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Indie abstraction

The Shins are more ambiguous than garage rock bands, more mysterious than hard-edged, and well-worn cliches don't cut it in their image-laden lyrics.

November 30, 2003|Scott Timberg | Times Staff Writer

The Shins are the kind of band that has no business having a career, at least not now. Their music is built on soft-cornered melodies, weird chord changes and a shimmery ambiguity that hardly fit with the crisp, direct, sharp-edged sound of the so-called garage-rock-revival bands (the White Stripes, the Strokes, the Rapture) that are all the rage.

But here they are, grabbing a drink in the Fairfax District across the street from CBS, where they've just appeared on "The Craig Kilborn Show." Actor Jason Lee ("Chasing Amy") drops in to say hi, and it's the night before they play the Matt Groening-curated All Tomorrow's Parties festival. Companies and TV shows are licensing songs (such as "New Slang").

By the standards of indie rock, the Shins are newly crowned royalty. More important, they've found a way to combine neo-psychedelia, magical realism and R.E.M.'s "Murmur" to make something completely fresh and mysterious.

Despite all the success, lead singer, songwriter and guitarist James Mercer, 32, is just as odd as you'd expect after hearing the band's soulful, labyrinthine songs.

He's also well-mannered, sweet and bashful: When his ex-girlfriend, who now "does hair" in West Hollywood, stops by in the middle of their drink, Mercer turns out to be the kind of guy who's nice to his exes and able to draw cuter women than most skinny introverts. (He's not the only one: Marty Crandall, the Shins' keyboardist, is seeing the nation's third-hottest model, as chosen by the show "America's Next Top Model 2003.")

Mercer concedes that the Portland-based Shins have little to do with the now-reigning garage-rock sound. Not that he thinks there's anything that eccentric about their music. "They're rock 'n' roll songs with a melodic line and a good beat," he says, sipping a beer. "What kids have liked since the early '50s." It's not clear whether he's kidding.

The Shins' numbers, though, are less ambiguous: Their second record, "Chutes Too Narrow," has just logged the best first-week sales for Seattle's Sub Pop label since the company started keeping score in 1991.

In fact, the band has helped Sup Pop usher in its best year of sales and profit ever. Both are lower, of course, than what major labels yield, but still striking in a year when the record industry is groaning under the weight of piracy, an economic downtown and corporate consolidation.

While Sub Pop is associated with grunge -- Nirvana's "Bleach" and Mudhoney's "Screaming Life" appeared on the label -- its recent hits include the keyboard-driven Postal Service, the Cure-inspired Hot Hot Heat and the Shins' debut, "Oh, Inverted World," all of which have sold at least 100,000 records (a mark sometimes dubbed "indie platinum"). The new Shins album is expected to arrive at that level by the end of the year.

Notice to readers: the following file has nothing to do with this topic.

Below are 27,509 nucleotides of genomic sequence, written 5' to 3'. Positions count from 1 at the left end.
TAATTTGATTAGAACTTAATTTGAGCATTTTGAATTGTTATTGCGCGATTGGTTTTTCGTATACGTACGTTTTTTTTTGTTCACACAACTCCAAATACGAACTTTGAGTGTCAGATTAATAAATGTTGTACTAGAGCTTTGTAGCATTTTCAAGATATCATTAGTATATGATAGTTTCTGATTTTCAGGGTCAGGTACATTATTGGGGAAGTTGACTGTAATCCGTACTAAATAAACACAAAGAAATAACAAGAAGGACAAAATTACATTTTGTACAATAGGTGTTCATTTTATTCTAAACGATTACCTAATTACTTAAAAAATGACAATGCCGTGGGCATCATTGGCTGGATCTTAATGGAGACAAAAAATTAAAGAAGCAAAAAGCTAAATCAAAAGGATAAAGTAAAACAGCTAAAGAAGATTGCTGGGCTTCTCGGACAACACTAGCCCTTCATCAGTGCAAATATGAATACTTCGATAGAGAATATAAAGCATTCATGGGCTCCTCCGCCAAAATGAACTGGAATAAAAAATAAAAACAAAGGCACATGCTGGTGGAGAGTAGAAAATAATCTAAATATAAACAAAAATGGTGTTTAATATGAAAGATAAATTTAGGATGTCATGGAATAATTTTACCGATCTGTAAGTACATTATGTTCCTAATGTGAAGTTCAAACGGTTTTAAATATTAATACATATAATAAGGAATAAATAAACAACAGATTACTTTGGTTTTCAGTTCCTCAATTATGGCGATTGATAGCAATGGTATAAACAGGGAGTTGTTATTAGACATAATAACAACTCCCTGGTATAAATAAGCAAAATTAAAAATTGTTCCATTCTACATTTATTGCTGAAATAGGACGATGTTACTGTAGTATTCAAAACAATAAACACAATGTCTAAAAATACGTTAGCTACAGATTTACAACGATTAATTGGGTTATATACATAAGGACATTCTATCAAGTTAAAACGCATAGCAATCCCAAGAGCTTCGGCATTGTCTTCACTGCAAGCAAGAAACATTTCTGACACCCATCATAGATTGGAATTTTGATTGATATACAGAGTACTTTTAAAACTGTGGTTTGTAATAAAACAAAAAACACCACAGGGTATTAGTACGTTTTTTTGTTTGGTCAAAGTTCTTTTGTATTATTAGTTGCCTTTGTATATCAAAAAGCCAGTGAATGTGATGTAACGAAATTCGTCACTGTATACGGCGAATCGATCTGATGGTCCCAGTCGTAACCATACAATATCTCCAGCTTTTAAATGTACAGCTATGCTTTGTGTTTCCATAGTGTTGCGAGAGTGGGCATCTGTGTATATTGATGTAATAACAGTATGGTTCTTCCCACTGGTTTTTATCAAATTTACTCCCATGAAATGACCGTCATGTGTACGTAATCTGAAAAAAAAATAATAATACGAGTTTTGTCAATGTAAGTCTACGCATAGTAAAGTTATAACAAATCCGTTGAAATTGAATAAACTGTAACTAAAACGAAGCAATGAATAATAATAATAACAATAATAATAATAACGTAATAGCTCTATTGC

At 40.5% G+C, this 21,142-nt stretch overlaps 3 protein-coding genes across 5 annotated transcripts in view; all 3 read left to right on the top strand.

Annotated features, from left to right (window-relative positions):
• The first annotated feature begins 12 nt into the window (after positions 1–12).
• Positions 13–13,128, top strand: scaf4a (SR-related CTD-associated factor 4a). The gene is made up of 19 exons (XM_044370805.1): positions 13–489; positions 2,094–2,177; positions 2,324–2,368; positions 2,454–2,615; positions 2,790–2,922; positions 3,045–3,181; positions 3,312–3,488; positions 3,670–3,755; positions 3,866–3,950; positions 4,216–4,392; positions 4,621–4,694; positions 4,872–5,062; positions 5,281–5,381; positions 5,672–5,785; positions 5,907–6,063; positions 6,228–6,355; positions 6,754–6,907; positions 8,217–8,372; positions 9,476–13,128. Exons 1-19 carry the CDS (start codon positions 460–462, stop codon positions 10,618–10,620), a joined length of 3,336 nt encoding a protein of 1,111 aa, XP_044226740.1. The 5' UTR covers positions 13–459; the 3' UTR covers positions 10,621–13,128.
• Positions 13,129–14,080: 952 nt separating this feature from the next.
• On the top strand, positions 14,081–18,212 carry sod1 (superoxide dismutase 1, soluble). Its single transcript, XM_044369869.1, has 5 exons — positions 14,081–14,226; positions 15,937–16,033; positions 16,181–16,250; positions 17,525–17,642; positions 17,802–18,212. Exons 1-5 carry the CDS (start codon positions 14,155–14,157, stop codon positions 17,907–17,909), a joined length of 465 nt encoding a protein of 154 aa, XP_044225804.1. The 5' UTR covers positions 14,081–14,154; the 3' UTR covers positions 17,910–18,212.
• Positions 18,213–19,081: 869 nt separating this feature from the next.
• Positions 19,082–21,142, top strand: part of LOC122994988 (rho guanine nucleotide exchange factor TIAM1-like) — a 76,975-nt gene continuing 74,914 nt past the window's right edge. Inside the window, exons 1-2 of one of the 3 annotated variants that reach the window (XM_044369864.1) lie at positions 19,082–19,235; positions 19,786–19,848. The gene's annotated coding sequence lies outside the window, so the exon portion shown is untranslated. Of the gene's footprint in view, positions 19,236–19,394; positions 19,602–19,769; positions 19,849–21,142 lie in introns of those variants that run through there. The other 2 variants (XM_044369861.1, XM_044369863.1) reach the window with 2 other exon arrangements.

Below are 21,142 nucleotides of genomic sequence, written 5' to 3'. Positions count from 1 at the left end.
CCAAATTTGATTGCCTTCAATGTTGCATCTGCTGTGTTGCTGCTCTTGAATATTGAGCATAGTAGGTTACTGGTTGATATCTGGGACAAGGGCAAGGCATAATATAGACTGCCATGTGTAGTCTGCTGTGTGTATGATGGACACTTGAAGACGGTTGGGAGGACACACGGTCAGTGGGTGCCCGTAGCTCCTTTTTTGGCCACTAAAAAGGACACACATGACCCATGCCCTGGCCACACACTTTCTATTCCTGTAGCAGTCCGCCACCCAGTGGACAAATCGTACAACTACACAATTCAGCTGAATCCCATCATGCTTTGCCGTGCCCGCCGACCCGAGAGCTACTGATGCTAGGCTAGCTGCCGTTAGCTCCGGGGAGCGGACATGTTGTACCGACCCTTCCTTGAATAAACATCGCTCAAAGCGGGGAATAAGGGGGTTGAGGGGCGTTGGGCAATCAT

Jonathan Poneman, Sub Pop president, credits his label's good health and that of other indie rock labels this year to low overhead -- and finding bands like the Shins that are "ahead of the zeitgeist ever so slightly."

Indie-rock fans' "lifestyle commitment" helps thwart piracy, he says. "There's a ritualistic quality to buying CDs and records -- to the aesthetic of the album -- that people are not ready to abandon.

"Shins records are very, very short, about half an hour," he says, and people are, by and large, not complaining. "They're buying a piece of art."

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Albuquerque beginnings

This band of artists was formed in the unlikely climes of Albuquerque, though Mercer -- the son of an Air Force colonel -- grew up mostly in Germany and England. In high school near London, he was turned on by the Smiths, Echo & the Bunnymen and the Jesus and Mary Chain, and was lucky enough to see My Bloody Valentine in the years before they toured the U.S.

Even after moving to New Mexico for college in 1989, he remained an Anglophile. The band's bassist, Dave Hernandez, describes the Albuquerque scene as dominated by "super blue-collar alcoholism and lots of death metal." The guys in his old band made fun of him when he started playing with a group so "wimpy." (Three of four Shins have now relocated to the Northwest, and "Chutes" was recorded in Mercer's new basement studio and produced by Phil Ek.)

Through his New Mexico years, Mercer stayed inside a lot and played his Smiths records. "There's a certain weird melancholy to the melodies that I've always enjoyed," he says of English music. "I read in John Keats or someone, one of the romantic poets, that long ago they believed that the gall bladder created melancholy -- and that only the British had that organ."

Whether listening to Morrissey or Magnetic Fields, Mercer paid special attention to lyrics. He considers traditional storytelling "a little hokey" and prefers something more abstract.

"I try to have original metaphors," he says. "I read this essay in college by George Orwell; he was just ranting at hearing cliches in the English writers of his day. If you use cliches you don't mean what you say -- you're just being lazy."

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